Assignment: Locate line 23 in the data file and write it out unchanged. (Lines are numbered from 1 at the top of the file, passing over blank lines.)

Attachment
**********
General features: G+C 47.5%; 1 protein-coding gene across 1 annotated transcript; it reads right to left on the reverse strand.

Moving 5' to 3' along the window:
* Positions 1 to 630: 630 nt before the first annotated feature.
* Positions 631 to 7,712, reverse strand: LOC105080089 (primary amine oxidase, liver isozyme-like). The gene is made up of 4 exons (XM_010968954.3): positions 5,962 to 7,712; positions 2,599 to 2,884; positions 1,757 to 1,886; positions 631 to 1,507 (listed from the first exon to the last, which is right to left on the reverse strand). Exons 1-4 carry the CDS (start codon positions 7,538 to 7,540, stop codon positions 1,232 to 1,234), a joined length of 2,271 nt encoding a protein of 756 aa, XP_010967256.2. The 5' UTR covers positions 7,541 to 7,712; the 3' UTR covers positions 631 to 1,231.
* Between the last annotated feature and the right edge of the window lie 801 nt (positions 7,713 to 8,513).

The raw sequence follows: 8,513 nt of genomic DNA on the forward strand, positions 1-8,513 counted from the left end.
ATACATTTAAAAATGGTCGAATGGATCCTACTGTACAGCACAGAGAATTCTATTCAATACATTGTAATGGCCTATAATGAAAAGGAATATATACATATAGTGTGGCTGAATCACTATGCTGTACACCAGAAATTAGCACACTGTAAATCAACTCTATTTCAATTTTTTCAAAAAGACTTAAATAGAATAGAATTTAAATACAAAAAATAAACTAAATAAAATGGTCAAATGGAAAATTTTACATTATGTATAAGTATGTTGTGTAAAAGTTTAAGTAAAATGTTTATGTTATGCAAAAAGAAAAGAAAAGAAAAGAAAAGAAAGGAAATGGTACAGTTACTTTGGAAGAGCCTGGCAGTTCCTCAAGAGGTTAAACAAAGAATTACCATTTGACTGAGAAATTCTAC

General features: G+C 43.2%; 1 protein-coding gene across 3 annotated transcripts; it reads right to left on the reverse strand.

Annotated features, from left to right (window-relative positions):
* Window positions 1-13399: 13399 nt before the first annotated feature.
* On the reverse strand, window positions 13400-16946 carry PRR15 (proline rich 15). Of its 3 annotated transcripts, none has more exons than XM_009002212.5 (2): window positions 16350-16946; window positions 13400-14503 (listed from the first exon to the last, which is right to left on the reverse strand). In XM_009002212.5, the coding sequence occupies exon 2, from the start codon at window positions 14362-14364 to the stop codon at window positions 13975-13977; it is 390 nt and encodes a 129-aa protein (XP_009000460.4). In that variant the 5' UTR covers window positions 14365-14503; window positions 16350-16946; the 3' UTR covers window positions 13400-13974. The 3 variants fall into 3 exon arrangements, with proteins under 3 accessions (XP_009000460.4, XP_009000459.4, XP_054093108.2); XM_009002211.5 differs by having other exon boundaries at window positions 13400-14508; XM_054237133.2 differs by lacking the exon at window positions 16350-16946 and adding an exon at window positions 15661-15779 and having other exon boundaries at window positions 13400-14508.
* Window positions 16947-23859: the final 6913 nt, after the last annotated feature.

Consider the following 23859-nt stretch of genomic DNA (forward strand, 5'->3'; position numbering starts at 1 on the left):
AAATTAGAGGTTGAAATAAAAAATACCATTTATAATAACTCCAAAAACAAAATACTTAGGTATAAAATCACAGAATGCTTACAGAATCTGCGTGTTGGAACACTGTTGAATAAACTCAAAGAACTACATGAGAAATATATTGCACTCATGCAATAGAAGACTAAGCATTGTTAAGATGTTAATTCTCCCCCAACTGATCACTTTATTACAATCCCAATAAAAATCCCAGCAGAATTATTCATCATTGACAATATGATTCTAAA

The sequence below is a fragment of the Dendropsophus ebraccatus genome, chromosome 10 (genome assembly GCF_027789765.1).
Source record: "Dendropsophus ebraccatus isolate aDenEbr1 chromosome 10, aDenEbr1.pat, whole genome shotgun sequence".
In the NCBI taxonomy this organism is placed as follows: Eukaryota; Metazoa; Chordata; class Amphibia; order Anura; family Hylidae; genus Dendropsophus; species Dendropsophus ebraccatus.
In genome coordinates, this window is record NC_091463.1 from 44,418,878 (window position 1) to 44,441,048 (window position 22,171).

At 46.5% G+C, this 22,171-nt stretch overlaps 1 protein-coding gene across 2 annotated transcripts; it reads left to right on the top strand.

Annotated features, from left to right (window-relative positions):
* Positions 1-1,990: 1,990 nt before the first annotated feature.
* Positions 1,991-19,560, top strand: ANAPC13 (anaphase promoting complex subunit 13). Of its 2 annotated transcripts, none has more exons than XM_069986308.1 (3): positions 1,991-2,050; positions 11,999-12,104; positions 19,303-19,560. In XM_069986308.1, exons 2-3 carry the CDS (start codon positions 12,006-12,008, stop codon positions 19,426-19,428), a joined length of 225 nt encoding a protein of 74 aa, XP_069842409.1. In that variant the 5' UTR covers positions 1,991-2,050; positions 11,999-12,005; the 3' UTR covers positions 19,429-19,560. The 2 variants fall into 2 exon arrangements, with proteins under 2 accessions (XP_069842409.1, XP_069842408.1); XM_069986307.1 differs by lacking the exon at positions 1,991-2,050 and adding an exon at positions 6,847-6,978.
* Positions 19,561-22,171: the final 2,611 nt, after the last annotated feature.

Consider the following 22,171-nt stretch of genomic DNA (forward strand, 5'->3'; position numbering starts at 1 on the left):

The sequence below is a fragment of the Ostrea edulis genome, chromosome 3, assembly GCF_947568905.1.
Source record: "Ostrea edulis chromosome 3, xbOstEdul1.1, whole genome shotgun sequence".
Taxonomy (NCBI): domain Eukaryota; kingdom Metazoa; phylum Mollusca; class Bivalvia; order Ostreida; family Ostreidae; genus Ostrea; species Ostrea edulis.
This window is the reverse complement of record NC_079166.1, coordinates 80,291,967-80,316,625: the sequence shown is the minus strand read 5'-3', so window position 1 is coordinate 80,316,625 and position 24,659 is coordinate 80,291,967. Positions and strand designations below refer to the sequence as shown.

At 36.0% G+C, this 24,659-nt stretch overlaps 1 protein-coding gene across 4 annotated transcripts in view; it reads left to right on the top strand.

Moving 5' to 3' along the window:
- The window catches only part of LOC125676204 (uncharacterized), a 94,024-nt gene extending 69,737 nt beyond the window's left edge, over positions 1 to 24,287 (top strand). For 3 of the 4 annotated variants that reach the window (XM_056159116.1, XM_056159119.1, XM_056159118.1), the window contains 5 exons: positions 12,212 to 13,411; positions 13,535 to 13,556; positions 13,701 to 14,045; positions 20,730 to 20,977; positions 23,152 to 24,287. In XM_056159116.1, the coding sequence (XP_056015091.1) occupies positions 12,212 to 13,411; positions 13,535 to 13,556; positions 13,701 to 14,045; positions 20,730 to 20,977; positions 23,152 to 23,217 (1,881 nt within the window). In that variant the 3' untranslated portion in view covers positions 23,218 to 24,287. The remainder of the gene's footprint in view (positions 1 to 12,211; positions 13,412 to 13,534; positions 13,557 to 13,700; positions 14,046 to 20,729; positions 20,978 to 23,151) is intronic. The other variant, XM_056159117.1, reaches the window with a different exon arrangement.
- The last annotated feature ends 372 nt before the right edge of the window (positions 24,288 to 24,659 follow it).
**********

* Positions 19,561-22,171: the final 2,611 nt, after the last annotated feature.